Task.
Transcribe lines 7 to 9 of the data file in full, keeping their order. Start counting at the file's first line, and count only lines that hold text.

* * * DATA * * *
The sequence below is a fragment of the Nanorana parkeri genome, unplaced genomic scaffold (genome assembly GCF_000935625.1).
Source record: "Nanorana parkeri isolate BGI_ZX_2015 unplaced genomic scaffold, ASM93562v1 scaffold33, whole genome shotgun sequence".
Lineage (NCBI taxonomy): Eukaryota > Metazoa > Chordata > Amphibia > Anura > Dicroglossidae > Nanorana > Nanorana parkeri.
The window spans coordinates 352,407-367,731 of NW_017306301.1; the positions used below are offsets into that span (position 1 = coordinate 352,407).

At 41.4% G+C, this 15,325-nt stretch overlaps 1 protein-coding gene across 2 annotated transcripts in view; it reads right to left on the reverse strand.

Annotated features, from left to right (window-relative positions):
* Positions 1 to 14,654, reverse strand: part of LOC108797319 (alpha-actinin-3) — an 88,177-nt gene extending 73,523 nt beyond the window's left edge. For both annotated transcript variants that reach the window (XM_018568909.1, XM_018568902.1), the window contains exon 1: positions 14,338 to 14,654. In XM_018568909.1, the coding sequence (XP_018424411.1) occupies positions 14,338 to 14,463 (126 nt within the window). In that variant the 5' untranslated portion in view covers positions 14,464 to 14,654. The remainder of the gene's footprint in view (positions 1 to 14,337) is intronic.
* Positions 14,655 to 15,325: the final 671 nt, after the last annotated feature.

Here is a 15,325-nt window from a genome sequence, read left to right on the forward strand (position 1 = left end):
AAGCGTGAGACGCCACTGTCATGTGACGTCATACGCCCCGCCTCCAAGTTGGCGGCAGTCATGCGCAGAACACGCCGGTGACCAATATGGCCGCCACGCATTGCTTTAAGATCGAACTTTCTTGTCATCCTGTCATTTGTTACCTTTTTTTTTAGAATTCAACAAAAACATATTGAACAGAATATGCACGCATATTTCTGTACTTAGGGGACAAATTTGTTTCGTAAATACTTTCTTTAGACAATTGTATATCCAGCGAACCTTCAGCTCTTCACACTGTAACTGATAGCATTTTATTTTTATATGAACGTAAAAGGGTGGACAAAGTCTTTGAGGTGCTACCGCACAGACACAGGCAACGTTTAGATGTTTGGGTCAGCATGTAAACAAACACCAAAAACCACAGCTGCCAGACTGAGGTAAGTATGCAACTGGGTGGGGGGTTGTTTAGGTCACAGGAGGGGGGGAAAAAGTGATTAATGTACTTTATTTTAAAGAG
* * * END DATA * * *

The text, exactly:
* Positions 1 to 14,654, reverse strand: part of LOC108797319 (alpha-actinin-3) — an 88,177-nt gene extending 73,523 nt beyond the window's left edge. For both annotated transcript variants that reach the window (XM_018568909.1, XM_018568902.1), the window contains exon 1: positions 14,338 to 14,654. In XM_018568909.1, the coding sequence (XP_018424411.1) occupies positions 14,338 to 14,463 (126 nt within the window). In that variant the 5' untranslated portion in view covers positions 14,464 to 14,654. The remainder of the gene's footprint in view (positions 1 to 14,337) is intronic.
* Positions 14,655 to 15,325: the final 671 nt, after the last annotated feature.

Here is a 15,325-nt window from a genome sequence, read left to right on the forward strand (position 1 = left end):